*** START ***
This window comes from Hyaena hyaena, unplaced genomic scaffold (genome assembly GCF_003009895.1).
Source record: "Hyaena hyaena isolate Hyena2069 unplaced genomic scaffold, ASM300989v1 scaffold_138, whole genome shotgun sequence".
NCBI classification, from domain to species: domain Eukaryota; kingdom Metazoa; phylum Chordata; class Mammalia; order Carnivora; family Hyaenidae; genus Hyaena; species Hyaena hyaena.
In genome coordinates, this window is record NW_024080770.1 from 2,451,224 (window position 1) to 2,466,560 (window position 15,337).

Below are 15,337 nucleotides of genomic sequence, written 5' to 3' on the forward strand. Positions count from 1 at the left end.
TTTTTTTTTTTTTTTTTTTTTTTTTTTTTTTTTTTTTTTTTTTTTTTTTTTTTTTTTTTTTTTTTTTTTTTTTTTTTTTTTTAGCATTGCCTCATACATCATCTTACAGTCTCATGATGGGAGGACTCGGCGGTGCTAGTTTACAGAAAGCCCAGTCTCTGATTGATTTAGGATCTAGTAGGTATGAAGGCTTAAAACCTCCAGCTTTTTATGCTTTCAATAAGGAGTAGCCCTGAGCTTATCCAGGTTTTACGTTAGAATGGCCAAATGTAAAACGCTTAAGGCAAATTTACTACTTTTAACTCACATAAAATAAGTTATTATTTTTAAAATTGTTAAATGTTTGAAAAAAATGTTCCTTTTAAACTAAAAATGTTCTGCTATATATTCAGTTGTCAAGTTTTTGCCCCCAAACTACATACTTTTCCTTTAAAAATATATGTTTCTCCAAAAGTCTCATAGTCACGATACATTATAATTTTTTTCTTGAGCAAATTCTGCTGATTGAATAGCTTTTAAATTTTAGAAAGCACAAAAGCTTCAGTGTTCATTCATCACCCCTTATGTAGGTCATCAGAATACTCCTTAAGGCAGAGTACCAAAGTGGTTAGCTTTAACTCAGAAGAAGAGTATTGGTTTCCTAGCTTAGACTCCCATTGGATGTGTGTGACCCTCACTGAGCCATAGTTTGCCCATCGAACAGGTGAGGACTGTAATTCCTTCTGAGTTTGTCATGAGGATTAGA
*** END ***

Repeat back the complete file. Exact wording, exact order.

This window comes from Hyaena hyaena, unplaced genomic scaffold (genome assembly GCF_003009895.1).
Source record: "Hyaena hyaena isolate Hyena2069 unplaced genomic scaffold, ASM300989v1 scaffold_138, whole genome shotgun sequence".
NCBI classification, from domain to species: domain Eukaryota; kingdom Metazoa; phylum Chordata; class Mammalia; order Carnivora; family Hyaenidae; genus Hyaena; species Hyaena hyaena.
In genome coordinates, this window is record NW_024080770.1 from 2,451,224 (window position 1) to 2,466,560 (window position 15,337).

Below are 15,337 nucleotides of genomic sequence, written 5' to 3' on the forward strand. Positions count from 1 at the left end.
TTTTTTTTTTTTTTTTTTTTTTTTTTTTTTTTTTTTTTTTTTTTTTTTTTTTTTTTTTTTTTTTTTTTTTTTTTTTTTTTTTAGCATTGCCTCATACATCATCTTACAGTCTCATGATGGGAGGACTCGGCGGTGCTAGTTTACAGAAAGCCCAGTCTCTGATTGATTTAGGATCTAGTAGGTATGAAGGCTTAAAACCTCCAGCTTTTTATGCTTTCAATAAGGAGTAGCCCTGAGCTTATCCAGGTTTTACGTTAGAATGGCCAAATGTAAAACGCTTAAGGCAAATTTACTACTTTTAACTCACATAAAATAAGTTATTATTTTTAAAATTGTTAAATGTTTGAAAAAAATGTTCCTTTTAAACTAAAAATGTTCTGCTATATATTCAGTTGTCAAGTTTTTGCCCCCAAACTACATACTTTTCCTTTAAAAATATATGTTTCTCCAAAAGTCTCATAGTCACGATACATTATAATTTTTTTCTTGAGCAAATTCTGCTGATTGAATAGCTTTTAAATTTTAGAAAGCACAAAAGCTTCAGTGTTCATTCATCACCCCTTATGTAGGTCATCAGAATACTCCTTAAGGCAGAGTACCAAAGTGGTTAGCTTTAACTCAGAAGAAGAGTATTGGTTTCCTAGCTTAGACTCCCATTGGATGTGTGTGACCCTCACTGAGCCATAGTTTGCCCATCGAACAGGTGAGGACTGTAATTCCTTCTGAGTTTGTCATGAGGATTAGA